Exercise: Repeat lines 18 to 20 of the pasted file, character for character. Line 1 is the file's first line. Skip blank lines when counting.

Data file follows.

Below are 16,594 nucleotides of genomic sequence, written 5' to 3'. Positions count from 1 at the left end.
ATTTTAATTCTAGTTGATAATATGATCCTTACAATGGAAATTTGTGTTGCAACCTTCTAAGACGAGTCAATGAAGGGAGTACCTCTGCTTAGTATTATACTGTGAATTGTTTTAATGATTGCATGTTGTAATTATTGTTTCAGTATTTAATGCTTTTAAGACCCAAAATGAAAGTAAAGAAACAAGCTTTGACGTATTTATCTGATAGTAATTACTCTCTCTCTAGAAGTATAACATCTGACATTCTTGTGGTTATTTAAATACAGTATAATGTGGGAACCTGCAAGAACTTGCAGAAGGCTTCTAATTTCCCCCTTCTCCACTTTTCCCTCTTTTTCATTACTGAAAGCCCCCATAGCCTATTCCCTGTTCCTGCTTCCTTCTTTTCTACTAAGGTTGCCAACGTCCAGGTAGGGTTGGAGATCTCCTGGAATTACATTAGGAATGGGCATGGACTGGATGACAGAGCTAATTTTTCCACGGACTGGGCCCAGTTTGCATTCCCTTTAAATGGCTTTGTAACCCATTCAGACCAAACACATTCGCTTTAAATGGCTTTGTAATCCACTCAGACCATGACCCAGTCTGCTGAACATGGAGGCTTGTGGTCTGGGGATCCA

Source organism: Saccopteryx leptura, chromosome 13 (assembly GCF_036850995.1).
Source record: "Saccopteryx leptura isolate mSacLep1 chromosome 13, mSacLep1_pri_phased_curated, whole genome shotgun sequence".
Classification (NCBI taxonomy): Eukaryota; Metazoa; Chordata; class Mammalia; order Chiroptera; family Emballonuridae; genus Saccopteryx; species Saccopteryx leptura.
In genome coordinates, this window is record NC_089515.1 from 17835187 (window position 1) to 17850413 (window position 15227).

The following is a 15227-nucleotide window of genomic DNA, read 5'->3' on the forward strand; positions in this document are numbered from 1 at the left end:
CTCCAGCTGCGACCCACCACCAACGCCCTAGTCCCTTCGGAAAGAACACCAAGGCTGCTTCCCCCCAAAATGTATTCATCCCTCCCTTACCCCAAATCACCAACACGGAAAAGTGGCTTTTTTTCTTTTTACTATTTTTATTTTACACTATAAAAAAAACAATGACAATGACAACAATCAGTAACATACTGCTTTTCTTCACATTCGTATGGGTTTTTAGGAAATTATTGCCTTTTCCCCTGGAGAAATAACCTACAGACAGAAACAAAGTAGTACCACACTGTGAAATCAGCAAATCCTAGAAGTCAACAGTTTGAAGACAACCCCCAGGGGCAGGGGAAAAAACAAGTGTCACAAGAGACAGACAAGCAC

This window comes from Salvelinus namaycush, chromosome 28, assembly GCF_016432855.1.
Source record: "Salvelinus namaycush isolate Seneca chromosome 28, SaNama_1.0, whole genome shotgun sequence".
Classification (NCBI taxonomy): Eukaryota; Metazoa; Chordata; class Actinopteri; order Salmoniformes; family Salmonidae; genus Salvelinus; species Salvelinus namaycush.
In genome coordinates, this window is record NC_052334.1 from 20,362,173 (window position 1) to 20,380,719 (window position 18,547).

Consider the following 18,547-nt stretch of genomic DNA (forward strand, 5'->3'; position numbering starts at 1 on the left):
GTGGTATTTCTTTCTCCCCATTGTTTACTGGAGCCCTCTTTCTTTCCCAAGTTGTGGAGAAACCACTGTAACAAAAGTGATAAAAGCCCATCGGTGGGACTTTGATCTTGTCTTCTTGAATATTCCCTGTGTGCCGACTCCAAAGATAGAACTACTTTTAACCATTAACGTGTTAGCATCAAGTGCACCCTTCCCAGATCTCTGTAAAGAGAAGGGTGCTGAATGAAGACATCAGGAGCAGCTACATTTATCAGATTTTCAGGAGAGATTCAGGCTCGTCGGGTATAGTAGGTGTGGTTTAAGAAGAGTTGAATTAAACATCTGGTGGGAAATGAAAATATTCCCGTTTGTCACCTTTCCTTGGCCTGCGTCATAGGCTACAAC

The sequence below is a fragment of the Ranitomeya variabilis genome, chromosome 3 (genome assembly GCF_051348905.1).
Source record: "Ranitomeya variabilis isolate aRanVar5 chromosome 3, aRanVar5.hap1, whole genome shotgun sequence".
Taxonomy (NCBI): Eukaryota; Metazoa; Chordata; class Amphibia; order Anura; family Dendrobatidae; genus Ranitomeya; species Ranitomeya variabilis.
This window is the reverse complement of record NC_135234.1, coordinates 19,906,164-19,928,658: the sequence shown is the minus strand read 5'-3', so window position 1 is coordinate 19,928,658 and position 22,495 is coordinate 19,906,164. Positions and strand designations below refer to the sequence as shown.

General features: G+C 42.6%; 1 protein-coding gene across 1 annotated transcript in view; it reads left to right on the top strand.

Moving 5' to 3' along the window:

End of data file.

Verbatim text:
This window is the reverse complement of record NC_135234.1, coordinates 19,906,164-19,928,658: the sequence shown is the minus strand read 5'-3', so window position 1 is coordinate 19,928,658 and position 22,495 is coordinate 19,906,164. Positions and strand designations below refer to the sequence as shown.

General features: G+C 42.6%; 1 protein-coding gene across 1 annotated transcript in view; it reads left to right on the top strand.

Moving 5' to 3' along the window: